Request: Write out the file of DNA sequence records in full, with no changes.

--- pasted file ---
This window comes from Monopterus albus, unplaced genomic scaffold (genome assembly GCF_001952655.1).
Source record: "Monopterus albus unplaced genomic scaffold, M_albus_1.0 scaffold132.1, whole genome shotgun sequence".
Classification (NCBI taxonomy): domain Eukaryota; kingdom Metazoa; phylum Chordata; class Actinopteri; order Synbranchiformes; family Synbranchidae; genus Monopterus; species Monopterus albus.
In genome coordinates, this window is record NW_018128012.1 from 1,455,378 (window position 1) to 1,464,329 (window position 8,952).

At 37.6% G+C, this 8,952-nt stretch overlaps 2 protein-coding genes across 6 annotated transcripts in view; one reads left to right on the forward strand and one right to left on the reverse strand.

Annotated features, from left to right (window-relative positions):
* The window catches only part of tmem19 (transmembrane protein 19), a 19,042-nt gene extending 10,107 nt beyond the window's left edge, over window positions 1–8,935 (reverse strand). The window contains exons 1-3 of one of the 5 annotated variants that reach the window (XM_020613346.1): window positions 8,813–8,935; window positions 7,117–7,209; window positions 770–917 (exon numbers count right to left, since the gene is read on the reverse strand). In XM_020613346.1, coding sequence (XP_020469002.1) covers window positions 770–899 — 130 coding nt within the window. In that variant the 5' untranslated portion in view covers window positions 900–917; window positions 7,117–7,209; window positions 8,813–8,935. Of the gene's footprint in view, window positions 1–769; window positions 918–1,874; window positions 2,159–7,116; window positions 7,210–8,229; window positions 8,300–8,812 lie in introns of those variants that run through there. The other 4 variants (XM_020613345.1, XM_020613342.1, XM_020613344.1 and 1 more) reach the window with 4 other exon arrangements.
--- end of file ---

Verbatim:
This window comes from Monopterus albus, unplaced genomic scaffold (genome assembly GCF_001952655.1).
Source record: "Monopterus albus unplaced genomic scaffold, M_albus_1.0 scaffold132.1, whole genome shotgun sequence".
Classification (NCBI taxonomy): domain Eukaryota; kingdom Metazoa; phylum Chordata; class Actinopteri; order Synbranchiformes; family Synbranchidae; genus Monopterus; species Monopterus albus.
In genome coordinates, this window is record NW_018128012.1 from 1,455,378 (window position 1) to 1,464,329 (window position 8,952).

At 37.6% G+C, this 8,952-nt stretch overlaps 2 protein-coding genes across 6 annotated transcripts in view; one reads left to right on the forward strand and one right to left on the reverse strand.

Annotated features, from left to right (window-relative positions):
* The window catches only part of tmem19 (transmembrane protein 19), a 19,042-nt gene extending 10,107 nt beyond the window's left edge, over window positions 1–8,935 (reverse strand). The window contains exons 1-3 of one of the 5 annotated variants that reach the window (XM_020613346.1): window positions 8,813–8,935; window positions 7,117–7,209; window positions 770–917 (exon numbers count right to left, since the gene is read on the reverse strand). In XM_020613346.1, coding sequence (XP_020469002.1) covers window positions 770–899 — 130 coding nt within the window. In that variant the 5' untranslated portion in view covers window positions 900–917; window positions 7,117–7,209; window positions 8,813–8,935. Of the gene's footprint in view, window positions 1–769; window positions 918–1,874; window positions 2,159–7,116; window positions 7,210–8,229; window positions 8,300–8,812 lie in introns of those variants that run through there. The other 4 variants (XM_020613345.1, XM_020613342.1, XM_020613344.1 and 1 more) reach the window with 4 other exon arrangements.